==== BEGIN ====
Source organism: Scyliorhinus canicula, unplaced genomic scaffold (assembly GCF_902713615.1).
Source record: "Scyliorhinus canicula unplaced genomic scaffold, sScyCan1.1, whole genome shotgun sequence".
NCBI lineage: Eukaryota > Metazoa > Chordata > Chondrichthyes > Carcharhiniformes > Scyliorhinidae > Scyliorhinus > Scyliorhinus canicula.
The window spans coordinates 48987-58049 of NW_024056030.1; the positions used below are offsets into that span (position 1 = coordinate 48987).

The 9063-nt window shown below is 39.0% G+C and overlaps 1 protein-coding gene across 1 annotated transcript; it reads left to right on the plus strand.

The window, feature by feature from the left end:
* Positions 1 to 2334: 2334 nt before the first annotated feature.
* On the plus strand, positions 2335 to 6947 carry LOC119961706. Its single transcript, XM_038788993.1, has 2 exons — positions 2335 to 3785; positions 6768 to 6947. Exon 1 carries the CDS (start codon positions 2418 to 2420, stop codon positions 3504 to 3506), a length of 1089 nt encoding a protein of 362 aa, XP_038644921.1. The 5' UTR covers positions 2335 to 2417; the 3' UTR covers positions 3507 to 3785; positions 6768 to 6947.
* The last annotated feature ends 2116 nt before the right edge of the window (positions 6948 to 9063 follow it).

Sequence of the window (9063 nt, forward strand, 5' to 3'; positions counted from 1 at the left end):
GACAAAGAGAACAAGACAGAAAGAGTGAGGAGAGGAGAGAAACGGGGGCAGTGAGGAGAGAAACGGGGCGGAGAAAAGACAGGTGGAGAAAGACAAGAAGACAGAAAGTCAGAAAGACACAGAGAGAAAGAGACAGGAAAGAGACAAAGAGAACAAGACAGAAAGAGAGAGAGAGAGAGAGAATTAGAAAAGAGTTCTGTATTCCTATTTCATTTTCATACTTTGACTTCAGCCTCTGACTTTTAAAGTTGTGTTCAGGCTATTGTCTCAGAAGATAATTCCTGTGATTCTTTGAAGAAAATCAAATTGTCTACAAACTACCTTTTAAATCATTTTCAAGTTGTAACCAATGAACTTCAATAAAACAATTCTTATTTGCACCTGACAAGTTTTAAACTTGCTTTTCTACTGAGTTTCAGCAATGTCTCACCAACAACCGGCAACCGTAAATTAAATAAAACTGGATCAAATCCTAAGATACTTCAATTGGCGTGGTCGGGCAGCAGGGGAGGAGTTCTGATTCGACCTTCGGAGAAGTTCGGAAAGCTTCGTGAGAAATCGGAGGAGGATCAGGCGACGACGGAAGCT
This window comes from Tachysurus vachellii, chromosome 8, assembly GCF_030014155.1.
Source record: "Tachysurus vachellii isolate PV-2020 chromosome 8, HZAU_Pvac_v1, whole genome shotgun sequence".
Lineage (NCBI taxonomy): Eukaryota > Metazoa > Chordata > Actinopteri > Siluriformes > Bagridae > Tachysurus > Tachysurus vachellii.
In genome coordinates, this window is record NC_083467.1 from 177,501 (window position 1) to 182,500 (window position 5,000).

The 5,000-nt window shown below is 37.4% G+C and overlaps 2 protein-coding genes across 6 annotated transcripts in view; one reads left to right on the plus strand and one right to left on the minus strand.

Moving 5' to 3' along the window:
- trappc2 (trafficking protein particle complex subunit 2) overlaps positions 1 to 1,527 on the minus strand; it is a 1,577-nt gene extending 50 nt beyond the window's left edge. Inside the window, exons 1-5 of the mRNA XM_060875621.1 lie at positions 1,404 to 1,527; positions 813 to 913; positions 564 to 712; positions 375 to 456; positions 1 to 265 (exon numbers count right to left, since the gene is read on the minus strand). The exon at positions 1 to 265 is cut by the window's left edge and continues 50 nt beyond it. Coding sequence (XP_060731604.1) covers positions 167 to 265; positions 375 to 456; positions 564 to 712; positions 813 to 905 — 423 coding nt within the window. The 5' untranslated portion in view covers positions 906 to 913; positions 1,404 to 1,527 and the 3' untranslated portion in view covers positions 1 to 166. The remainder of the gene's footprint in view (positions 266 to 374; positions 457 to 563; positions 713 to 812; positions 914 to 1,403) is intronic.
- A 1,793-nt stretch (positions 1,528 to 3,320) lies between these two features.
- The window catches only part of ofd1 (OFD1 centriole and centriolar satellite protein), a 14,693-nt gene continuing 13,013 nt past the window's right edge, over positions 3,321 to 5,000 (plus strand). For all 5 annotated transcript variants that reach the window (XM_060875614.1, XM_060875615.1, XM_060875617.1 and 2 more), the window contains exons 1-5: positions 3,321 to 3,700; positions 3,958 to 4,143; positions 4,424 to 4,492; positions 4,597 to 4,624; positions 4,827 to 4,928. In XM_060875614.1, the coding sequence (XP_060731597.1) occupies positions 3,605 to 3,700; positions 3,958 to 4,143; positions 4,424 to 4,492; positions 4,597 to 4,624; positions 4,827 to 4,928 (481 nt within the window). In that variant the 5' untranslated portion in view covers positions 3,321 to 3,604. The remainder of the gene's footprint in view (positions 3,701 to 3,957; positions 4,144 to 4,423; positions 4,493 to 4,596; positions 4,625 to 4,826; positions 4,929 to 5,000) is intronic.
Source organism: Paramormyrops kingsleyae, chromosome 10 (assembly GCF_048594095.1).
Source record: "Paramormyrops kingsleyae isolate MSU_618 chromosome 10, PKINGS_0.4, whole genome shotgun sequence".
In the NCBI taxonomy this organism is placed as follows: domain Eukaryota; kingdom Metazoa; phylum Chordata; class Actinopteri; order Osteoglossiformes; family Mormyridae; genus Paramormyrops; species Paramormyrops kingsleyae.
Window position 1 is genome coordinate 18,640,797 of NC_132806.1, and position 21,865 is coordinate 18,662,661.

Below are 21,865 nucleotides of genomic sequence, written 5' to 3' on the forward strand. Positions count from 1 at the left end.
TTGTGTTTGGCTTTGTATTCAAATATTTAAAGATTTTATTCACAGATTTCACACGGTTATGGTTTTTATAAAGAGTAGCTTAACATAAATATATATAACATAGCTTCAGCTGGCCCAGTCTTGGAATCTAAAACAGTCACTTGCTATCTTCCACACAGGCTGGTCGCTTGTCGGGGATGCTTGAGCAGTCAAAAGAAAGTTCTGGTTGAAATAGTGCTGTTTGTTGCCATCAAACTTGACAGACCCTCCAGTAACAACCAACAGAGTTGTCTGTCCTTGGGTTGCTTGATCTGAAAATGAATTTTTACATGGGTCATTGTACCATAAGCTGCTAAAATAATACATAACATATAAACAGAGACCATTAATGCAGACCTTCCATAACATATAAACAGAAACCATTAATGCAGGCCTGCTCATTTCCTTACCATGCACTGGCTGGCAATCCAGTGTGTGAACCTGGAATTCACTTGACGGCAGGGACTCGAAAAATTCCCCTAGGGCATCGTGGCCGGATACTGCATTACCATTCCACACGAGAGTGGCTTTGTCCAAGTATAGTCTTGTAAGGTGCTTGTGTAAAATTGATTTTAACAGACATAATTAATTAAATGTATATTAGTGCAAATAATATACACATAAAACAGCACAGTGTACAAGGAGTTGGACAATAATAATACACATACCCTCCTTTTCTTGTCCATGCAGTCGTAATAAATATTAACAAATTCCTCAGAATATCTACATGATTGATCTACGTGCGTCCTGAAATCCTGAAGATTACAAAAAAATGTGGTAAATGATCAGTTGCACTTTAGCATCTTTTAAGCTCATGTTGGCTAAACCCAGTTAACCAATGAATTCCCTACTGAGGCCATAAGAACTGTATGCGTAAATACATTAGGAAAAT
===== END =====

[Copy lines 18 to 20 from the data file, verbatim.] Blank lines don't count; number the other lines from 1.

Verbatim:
- trappc2 (trafficking protein particle complex subunit 2) overlaps positions 1 to 1,527 on the minus strand; it is a 1,577-nt gene extending 50 nt beyond the window's left edge. Inside the window, exons 1-5 of the mRNA XM_060875621.1 lie at positions 1,404 to 1,527; positions 813 to 913; positions 564 to 712; positions 375 to 456; positions 1 to 265 (exon numbers count right to left, since the gene is read on the minus strand). The exon at positions 1 to 265 is cut by the window's left edge and continues 50 nt beyond it. Coding sequence (XP_060731604.1) covers positions 167 to 265; positions 375 to 456; positions 564 to 712; positions 813 to 905 — 423 coding nt within the window. The 5' untranslated portion in view covers positions 906 to 913; positions 1,404 to 1,527 and the 3' untranslated portion in view covers positions 1 to 166. The remainder of the gene's footprint in view (positions 266 to 374; positions 457 to 563; positions 713 to 812; positions 914 to 1,403) is intronic.
- A 1,793-nt stretch (positions 1,528 to 3,320) lies between these two features.
- The window catches only part of ofd1 (OFD1 centriole and centriolar satellite protein), a 14,693-nt gene continuing 13,013 nt past the window's right edge, over positions 3,321 to 5,000 (plus strand). For all 5 annotated transcript variants that reach the window (XM_060875614.1, XM_060875615.1, XM_060875617.1 and 2 more), the window contains exons 1-5: positions 3,321 to 3,700; positions 3,958 to 4,143; positions 4,424 to 4,492; positions 4,597 to 4,624; positions 4,827 to 4,928. In XM_060875614.1, the coding sequence (XP_060731597.1) occupies positions 3,605 to 3,700; positions 3,958 to 4,143; positions 4,424 to 4,492; positions 4,597 to 4,624; positions 4,827 to 4,928 (481 nt within the window). In that variant the 5' untranslated portion in view covers positions 3,321 to 3,604. The remainder of the gene's footprint in view (positions 3,701 to 3,957; positions 4,144 to 4,423; positions 4,493 to 4,596; positions 4,625 to 4,826; positions 4,929 to 5,000) is intronic.